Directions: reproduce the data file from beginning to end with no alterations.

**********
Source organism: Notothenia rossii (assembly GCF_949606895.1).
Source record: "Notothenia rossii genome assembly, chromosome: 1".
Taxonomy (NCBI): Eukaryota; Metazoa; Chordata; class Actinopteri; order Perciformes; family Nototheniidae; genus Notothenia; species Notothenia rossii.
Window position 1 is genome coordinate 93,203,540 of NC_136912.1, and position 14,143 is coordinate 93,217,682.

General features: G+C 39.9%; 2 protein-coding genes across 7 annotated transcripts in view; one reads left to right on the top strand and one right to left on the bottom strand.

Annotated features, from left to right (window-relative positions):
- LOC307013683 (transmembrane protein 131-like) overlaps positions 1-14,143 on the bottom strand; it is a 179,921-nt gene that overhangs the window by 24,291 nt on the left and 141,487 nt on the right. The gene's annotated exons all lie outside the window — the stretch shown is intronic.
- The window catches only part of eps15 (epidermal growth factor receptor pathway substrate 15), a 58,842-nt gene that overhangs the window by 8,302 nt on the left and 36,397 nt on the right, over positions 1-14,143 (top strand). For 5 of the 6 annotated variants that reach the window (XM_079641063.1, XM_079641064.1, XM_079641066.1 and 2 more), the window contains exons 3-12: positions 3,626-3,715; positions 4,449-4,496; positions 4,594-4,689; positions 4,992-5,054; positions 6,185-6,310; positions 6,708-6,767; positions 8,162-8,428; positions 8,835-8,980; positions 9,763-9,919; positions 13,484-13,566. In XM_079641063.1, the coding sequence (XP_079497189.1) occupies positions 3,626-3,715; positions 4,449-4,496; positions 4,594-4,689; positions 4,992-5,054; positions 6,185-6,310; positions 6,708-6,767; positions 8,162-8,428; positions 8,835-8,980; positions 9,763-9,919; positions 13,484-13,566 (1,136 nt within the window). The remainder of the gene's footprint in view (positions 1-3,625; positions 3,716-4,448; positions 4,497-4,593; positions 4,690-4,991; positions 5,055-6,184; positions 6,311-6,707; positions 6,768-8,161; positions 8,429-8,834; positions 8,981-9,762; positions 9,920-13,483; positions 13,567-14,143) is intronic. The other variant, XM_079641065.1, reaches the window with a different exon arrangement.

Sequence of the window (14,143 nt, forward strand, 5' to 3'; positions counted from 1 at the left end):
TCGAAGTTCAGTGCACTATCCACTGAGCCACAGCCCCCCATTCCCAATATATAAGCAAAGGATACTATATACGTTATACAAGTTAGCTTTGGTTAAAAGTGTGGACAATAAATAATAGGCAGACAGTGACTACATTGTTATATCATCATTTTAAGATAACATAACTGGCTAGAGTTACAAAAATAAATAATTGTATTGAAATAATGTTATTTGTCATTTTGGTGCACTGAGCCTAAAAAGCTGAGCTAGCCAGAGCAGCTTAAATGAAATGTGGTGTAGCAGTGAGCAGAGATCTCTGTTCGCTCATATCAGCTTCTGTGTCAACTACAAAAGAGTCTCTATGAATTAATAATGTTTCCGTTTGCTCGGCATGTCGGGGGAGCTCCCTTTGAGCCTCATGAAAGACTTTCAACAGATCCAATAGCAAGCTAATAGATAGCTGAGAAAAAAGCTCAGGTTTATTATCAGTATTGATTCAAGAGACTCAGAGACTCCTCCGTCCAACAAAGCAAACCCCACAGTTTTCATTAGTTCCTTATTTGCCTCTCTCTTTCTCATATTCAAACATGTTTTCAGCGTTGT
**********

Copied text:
Source organism: Notothenia rossii (assembly GCF_949606895.1).
Source record: "Notothenia rossii genome assembly, chromosome: 1".
Taxonomy (NCBI): Eukaryota; Metazoa; Chordata; class Actinopteri; order Perciformes; family Nototheniidae; genus Notothenia; species Notothenia rossii.
Window position 1 is genome coordinate 93,203,540 of NC_136912.1, and position 14,143 is coordinate 93,217,682.

General features: G+C 39.9%; 2 protein-coding genes across 7 annotated transcripts in view; one reads left to right on the top strand and one right to left on the bottom strand.

Annotated features, from left to right (window-relative positions):
- LOC307013683 (transmembrane protein 131-like) overlaps positions 1-14,143 on the bottom strand; it is a 179,921-nt gene that overhangs the window by 24,291 nt on the left and 141,487 nt on the right. The gene's annotated exons all lie outside the window — the stretch shown is intronic.
- The window catches only part of eps15 (epidermal growth factor receptor pathway substrate 15), a 58,842-nt gene that overhangs the window by 8,302 nt on the left and 36,397 nt on the right, over positions 1-14,143 (top strand). For 5 of the 6 annotated variants that reach the window (XM_079641063.1, XM_079641064.1, XM_079641066.1 and 2 more), the window contains exons 3-12: positions 3,626-3,715; positions 4,449-4,496; positions 4,594-4,689; positions 4,992-5,054; positions 6,185-6,310; positions 6,708-6,767; positions 8,162-8,428; positions 8,835-8,980; positions 9,763-9,919; positions 13,484-13,566. In XM_079641063.1, the coding sequence (XP_079497189.1) occupies positions 3,626-3,715; positions 4,449-4,496; positions 4,594-4,689; positions 4,992-5,054; positions 6,185-6,310; positions 6,708-6,767; positions 8,162-8,428; positions 8,835-8,980; positions 9,763-9,919; positions 13,484-13,566 (1,136 nt within the window). The remainder of the gene's footprint in view (positions 1-3,625; positions 3,716-4,448; positions 4,497-4,593; positions 4,690-4,991; positions 5,055-6,184; positions 6,311-6,707; positions 6,768-8,161; positions 8,429-8,834; positions 8,981-9,762; positions 9,920-13,483; positions 13,567-14,143) is intronic. The other variant, XM_079641065.1, reaches the window with a different exon arrangement.

Sequence of the window (14,143 nt, forward strand, 5' to 3'; positions counted from 1 at the left end):
TCGAAGTTCAGTGCACTATCCACTGAGCCACAGCCCCCCATTCCCAATATATAAGCAAAGGATACTATATACGTTATACAAGTTAGCTTTGGTTAAAAGTGTGGACAATAAATAATAGGCAGACAGTGACTACATTGTTATATCATCATTTTAAGATAACATAACTGGCTAGAGTTACAAAAATAAATAATTGTATTGAAATAATGTTATTTGTCATTTTGGTGCACTGAGCCTAAAAAGCTGAGCTAGCCAGAGCAGCTTAAATGAAATGTGGTGTAGCAGTGAGCAGAGATCTCTGTTCGCTCATATCAGCTTCTGTGTCAACTACAAAAGAGTCTCTATGAATTAATAATGTTTCCGTTTGCTCGGCATGTCGGGGGAGCTCCCTTTGAGCCTCATGAAAGACTTTCAACAGATCCAATAGCAAGCTAATAGATAGCTGAGAAAAAAGCTCAGGTTTATTATCAGTATTGATTCAAGAGACTCAGAGACTCCTCCGTCCAACAAAGCAAACCCCACAGTTTTCATTAGTTCCTTATTTGCCTCTCTCTTTCTCATATTCAAACATGTTTTCAGCGTTGT